(Orange Milk, 2015)
If Larry Wish was aiming to be the warmup act for Stingray Sam in an out-of-the-way bar on near-future Mars, he could do a lot worse. He may not have the Billy Nayer Show backing him, but he certainly has the vibe down, and his singing voice can only be imagined coming from the mouth of a preposterous space lizard. It’s deep, warbles in almost every place it can, and is almost certainly altered by some type of effect. It sounds like Ween, but way more seasick than usual. In fact, I might be ready to throw up and I’m barely halfway through the tape.
But so flipping what! I have a predilection toward motion sickness, so I’m not the best judge of the throwing up stuff. I’ll finish that train of thought by saying this – the music on Born Outside My Window is so interesting and weird that I was able to keep down my breakfast out of sheer curiousity. I needed to finish the tape, dagnabbit! I wanted to see where Larry Wish went with his crazy tunes.
For those who like their information spoonfed directly into their expectant yawning maws: Larry Wish squirrels around the prog-disco plain, harnessing ice cream comets with his patch-cord lasso and riding em straight to the heart of a gamma burst. I said Ween before and I wasn’t lying, because Ween does every genre ever, and often with altered vocals. Larry Wish isn’t as gratuitious as Ween and tends to stick to one thing, and although he clearly has fun with his chosen genre, he may actually, indeed, be a bit serious about it. See, this dude’s compositions are nowhere near conventional, his epic takes on multiversal pop totally backward from our side of the dimensional rift. And that’s where he shines – the chord progressions, runs, breakdowns, none reminiscent of those found in our world. He even does a take on Donna Summer’s “I Feel Love,” pulling it off like Har Mar Superstar after an intense night of heavy drinking and hallucinogen use.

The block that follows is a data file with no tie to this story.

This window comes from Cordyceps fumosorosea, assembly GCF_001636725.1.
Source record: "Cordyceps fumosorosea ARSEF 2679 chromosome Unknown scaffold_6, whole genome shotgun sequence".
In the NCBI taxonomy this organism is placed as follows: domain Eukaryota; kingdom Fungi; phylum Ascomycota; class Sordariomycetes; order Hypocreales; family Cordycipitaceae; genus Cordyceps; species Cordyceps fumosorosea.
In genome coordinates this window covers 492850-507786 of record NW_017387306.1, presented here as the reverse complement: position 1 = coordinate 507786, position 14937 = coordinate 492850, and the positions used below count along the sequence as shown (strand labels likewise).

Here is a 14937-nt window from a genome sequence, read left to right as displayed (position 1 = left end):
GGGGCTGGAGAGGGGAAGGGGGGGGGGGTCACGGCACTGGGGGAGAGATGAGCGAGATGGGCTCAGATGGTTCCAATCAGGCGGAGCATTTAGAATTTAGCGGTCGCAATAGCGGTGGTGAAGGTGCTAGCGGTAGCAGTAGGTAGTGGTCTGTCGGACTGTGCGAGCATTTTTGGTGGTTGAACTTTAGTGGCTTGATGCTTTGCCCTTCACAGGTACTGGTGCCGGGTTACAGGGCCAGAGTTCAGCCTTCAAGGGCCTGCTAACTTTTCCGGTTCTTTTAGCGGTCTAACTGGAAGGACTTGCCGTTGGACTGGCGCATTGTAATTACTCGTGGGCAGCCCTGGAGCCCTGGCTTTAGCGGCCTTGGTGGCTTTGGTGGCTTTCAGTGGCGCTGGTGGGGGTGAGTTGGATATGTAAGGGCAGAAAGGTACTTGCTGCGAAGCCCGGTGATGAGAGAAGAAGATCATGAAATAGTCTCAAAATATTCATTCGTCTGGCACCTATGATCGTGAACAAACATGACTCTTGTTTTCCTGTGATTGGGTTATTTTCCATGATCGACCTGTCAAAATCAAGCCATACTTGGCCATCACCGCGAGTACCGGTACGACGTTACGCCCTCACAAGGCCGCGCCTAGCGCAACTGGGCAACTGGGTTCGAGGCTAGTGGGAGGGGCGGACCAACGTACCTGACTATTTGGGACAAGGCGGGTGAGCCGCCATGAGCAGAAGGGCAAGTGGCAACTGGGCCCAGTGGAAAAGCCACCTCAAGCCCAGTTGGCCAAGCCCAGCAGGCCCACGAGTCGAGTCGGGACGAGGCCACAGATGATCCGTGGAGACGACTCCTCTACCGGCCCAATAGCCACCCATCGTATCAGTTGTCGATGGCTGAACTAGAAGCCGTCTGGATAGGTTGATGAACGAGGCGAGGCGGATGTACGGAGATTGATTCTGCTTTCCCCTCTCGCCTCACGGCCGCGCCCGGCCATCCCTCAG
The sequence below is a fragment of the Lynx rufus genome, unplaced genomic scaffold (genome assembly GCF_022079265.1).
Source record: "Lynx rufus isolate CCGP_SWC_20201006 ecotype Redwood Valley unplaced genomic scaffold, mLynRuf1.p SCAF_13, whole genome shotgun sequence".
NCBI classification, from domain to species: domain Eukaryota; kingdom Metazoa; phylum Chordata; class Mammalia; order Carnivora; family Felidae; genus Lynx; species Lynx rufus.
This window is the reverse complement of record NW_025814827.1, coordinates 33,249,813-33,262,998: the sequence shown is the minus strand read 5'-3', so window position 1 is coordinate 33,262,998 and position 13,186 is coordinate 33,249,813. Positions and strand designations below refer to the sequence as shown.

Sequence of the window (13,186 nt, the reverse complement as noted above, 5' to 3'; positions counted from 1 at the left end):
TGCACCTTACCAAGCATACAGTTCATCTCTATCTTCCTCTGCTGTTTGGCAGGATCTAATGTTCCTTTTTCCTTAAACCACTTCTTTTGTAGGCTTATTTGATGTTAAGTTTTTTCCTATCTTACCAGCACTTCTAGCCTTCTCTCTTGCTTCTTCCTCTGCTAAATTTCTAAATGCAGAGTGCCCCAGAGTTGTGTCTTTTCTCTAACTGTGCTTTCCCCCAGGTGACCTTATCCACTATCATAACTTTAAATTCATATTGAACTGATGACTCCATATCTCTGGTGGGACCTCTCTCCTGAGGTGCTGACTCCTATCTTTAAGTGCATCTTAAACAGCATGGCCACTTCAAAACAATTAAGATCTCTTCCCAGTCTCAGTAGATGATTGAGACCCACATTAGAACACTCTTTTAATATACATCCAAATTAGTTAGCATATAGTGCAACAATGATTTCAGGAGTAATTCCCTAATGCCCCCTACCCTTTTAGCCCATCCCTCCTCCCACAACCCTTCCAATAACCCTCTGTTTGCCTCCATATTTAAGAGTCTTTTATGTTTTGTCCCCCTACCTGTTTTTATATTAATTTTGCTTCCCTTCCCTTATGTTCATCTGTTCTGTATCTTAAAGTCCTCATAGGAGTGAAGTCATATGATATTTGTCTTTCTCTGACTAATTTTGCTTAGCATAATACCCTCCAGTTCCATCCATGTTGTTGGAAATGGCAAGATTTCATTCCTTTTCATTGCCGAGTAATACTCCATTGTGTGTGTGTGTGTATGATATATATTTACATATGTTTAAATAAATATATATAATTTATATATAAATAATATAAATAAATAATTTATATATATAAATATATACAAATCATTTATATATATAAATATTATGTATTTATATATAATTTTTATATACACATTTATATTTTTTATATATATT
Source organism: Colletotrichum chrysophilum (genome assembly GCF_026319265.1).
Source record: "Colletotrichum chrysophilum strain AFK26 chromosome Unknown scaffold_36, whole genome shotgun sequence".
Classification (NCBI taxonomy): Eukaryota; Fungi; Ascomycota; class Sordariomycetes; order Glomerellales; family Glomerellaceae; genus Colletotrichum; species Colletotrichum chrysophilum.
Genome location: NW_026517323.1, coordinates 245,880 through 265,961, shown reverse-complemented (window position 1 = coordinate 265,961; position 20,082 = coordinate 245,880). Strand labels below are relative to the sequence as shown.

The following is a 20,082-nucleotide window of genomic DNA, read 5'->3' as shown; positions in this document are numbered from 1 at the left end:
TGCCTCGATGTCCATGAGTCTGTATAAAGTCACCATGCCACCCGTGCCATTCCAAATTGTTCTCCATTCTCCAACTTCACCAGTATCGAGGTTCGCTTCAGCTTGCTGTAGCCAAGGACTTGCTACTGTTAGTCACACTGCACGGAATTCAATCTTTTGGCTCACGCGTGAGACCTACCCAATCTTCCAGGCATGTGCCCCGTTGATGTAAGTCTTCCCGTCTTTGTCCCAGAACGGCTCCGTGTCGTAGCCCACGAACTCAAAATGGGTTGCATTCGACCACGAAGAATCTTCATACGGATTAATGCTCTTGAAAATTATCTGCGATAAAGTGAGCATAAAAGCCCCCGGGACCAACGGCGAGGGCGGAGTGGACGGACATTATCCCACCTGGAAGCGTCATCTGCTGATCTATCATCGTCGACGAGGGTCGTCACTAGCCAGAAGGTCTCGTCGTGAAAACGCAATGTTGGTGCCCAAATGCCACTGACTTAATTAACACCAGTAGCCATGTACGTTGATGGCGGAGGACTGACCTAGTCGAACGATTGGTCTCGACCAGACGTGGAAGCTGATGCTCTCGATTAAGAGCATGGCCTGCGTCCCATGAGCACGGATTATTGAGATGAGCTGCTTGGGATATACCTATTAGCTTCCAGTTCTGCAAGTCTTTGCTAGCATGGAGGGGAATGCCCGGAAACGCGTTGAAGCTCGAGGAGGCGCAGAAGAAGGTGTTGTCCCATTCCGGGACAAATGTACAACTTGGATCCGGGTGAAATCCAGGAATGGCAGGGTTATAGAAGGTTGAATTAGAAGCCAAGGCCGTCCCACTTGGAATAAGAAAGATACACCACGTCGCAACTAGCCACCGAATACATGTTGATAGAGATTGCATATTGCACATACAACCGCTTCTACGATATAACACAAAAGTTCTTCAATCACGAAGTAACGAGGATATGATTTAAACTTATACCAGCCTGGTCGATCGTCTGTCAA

But it’s the extended prog workouts where he really shines, even though the condensed concoctions like “Once Again Again” and “Happy Cry Boy Also, Too” (great titles) go nowhere you’d expect in their shorter runtimes. “Difference Star” is the first example of this, and also the best, almost twelve minutes of anti-King Crimson King Crimson worship. “Looking for Chaptermin_Chaptermin” is Yes on downers, then mushrooms, then coffee. And what prog-worshipping maestro would complete an album without a Pink Floyd nod, as Wish does on “Extra Dangerous Fearing,” closing out the album (with apologies to the thirty-second “Phony Oko Ono” which isn’t really a song at all)? Not one that doesn’t take himself seriously, that’s for sure.
What I have to say in the end is that once you acclimate yourself as a listener to the shifting landscape and gravity of the music, the better off you’ll be, and the more grounded your experience with this album will become. That’s a good thing. It’s also a good thing if you feel completely untethered while listening, not knowing which way is up or if you’ll crash land on some distant terrain like Mars; and of course, Larry Wish may be giving us Earth-dwellers the best welcome we’ll ever receive there (“Welcome to life among the stars, welcome to hotels and restaurants and bars” – right Stingray?). If that is how our future shakes out, we can thank ol’ Larry for making it happen, whichever dimension he ends up being from.
RIYL: Man Made Hill, Ween, Dylan Ettinger, my friend Leeman pretending to be a singer